What I should have said

It was a warm fall day during my seventh grade year. A few friends and I decided to linger after school to watch the boys football team practice. I was sporting a new pair of orange Nike basketball shorts that I was especially proud of. A few of us stood at the fence, our noses pressed to the chain link fence separating us from 60 pubescent, stinky boys when I was caught off guard and soon found my orange Nike shorts now bunched around my ankles. I had been depantsed...in front of the ENTIRE 7th and 8th grade boys football team. I played it cool, of course, and casually hiked up my britches like it was no big thing. Then, I sprinted after my depantser like it was no big thing. This was my most embarrassing moment...until today.

This afternoon I was honored at the state capital with a teaching award that I actually received in the fall. The organization who gave the award had their big ceremony today, so they invited all the award winners for the year so they could re-present the awards. The guy who organized it all mentioned in his email that I could say a few things if I wanted. I assumed it would be an intimate gathering of 15-20 teachers, most of whom I knew, so I didn't put much thought into the event. When Nate and I arrived, though, the room was filled with kids and their parents, two fairly famous poets, and several teachers. I had forgotten that this event also doubled as an awards ceremony for a student poetry contest. There were WAY more people here than I imagined. Plus, the room was beautiful and felt formal...and suddenly this thing I wasn't worried about, became increasingly frightening.

You see, I took my public speaking course as an independent study at a community college because I'm so terrified of it. In high school, I stumbled, sweated, and shook through every speech. And the older I get, the more my phobia of the act grows. Scanning the program, I noticed that I was first up out of all the teachers to receive an award. I quickly began thinking of things to say when I went up to get my award, and all I could think of saying was, "Teaching is cool." Who says that?!? I thought and thought, and still had nothing. Suddenly I heard my name called. I walked to the front of the room to receive the award; the director stepped away from the mic, and said, "Feel free to say a few words." I took a step toward the mic--still far enough away from it, looked at the crowd, and suddenly went blank. About fifteen awkward seconds passed where I just stared into the crowd. Then I muttered, "Nah, I'm good." The director laughed and made some joke about how it's a good thing I'm not a speech teacher. Mortified, I slinked back to my chair, my cheeks hot from embarrassment. Of course, the other teachers being recognized casually sauntered up to receive their awards sharing a few words of wisdom with us, leaving me feeling like the biggest idiot in the room.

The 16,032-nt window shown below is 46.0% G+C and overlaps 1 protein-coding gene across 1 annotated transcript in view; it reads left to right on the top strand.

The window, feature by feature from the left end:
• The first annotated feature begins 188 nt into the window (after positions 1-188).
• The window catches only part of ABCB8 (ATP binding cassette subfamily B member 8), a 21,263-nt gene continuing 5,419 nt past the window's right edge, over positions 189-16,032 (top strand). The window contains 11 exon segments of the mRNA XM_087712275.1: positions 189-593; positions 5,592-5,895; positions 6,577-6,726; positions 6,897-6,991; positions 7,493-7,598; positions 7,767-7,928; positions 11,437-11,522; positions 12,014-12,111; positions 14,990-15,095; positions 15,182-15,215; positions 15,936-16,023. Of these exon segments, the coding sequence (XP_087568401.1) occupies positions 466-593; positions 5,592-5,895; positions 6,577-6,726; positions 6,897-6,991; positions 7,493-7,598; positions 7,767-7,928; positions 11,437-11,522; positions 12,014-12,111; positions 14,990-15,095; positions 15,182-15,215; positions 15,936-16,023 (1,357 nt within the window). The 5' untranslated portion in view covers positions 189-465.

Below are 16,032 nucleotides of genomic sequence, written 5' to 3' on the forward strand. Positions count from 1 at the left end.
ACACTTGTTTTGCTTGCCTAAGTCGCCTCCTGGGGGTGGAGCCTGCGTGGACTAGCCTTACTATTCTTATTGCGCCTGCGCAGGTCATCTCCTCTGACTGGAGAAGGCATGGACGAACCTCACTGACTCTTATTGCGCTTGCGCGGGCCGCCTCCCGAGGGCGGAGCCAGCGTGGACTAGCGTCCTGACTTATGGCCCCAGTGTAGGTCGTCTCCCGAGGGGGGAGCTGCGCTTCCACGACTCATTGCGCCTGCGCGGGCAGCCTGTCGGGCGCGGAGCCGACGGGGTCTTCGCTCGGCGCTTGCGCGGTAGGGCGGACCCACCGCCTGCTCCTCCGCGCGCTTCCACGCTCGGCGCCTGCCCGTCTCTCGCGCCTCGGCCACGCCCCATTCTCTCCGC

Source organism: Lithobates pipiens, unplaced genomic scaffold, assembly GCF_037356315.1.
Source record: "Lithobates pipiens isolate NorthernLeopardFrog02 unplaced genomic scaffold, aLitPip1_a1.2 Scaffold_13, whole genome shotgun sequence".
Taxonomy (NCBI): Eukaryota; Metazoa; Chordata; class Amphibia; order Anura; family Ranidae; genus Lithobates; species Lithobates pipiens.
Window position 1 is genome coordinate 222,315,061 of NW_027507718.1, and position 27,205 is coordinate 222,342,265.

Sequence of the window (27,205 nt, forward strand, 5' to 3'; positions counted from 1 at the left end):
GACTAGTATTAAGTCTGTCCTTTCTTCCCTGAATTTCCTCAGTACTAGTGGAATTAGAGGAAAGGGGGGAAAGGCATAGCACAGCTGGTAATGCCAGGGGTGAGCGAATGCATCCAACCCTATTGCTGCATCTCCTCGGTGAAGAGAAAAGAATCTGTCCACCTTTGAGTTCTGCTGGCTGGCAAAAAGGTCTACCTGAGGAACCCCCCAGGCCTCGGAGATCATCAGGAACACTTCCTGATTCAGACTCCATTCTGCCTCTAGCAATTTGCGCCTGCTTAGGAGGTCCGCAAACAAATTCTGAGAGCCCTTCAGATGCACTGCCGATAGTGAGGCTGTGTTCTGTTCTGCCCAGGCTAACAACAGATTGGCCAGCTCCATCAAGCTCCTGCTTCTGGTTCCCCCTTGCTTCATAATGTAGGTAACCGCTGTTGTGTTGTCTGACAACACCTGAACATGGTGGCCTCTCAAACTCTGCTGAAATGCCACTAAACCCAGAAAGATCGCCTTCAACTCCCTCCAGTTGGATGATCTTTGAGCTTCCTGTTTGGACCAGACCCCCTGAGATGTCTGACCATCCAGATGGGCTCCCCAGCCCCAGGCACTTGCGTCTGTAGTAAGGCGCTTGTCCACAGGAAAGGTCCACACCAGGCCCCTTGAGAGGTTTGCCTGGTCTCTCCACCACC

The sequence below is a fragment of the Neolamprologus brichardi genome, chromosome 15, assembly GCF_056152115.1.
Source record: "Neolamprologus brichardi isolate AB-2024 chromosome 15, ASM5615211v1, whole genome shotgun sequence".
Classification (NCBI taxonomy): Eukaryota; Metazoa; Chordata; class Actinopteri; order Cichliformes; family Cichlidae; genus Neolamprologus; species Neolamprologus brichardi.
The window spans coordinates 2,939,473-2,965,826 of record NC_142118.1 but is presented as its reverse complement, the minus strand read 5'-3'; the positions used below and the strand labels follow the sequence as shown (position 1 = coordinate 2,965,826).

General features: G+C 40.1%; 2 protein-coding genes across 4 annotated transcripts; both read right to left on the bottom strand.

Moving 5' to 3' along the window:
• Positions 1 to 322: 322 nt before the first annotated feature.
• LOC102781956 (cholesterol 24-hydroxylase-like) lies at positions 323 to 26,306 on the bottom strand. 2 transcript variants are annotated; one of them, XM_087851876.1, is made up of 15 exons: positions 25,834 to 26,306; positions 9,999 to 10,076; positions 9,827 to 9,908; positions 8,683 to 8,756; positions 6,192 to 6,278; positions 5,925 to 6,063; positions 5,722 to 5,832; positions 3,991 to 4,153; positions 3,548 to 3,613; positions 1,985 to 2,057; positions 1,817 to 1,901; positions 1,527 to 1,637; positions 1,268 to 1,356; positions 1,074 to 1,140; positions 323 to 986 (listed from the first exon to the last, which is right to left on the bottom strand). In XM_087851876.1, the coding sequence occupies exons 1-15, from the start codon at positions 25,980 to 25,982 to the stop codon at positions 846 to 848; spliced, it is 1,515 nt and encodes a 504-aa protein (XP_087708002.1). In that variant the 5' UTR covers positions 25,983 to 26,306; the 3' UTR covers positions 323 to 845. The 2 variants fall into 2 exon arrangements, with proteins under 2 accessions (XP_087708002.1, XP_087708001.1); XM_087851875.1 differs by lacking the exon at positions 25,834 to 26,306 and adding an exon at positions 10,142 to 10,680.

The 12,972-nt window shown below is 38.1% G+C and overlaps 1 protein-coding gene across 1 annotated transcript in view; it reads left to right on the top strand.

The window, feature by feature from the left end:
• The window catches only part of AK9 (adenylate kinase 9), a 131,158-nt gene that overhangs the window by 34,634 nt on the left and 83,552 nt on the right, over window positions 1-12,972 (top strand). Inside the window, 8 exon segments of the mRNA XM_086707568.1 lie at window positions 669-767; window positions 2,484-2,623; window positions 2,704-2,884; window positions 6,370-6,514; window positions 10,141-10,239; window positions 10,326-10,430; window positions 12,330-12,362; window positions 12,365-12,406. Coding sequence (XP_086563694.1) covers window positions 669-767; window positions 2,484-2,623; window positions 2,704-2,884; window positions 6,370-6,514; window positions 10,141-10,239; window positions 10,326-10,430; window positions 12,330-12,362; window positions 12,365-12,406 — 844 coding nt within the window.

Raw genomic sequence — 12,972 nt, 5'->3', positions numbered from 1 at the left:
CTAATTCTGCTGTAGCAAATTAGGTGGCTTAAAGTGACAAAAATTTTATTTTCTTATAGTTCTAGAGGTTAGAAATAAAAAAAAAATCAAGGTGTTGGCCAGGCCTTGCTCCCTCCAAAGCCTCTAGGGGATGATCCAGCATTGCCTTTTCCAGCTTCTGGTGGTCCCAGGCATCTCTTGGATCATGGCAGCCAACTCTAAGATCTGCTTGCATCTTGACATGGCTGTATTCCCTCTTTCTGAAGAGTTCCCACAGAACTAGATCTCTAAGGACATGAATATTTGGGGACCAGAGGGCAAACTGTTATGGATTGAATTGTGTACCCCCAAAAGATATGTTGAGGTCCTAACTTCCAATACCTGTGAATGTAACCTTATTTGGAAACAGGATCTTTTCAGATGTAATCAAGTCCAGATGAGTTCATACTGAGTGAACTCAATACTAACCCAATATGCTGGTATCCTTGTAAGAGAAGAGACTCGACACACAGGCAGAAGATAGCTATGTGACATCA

Epic fail.

I just hope the people in attendance today didn't think I was the most ungrateful teacher on the planet; hopefully they saw my nerves and awkwardness and forgave me for my lack of eloquence.

Now that I've had some time to think about it all, though, here's what I should have said:

"I'll keep this brief since microphones and public speaking terrify me, but I'd like to first thank all the students I've had in Grant, Ogallala, and Gretna who have taught me what it really means to be a teacher. They taught me (and still teach me) that teaching is more about relationships than about testing and grades. Next, I'd like to thank the teachers who have helped shape me into the teacher I am today. My husband, Nate--a fellow teacher--, and my colleagues in the Nebraska Writing Project remind me to teach with passion and be a voice for students and teachers. Thanks for the honor."

Of course, it's easy to think of this 8 hours later from behind a computer...

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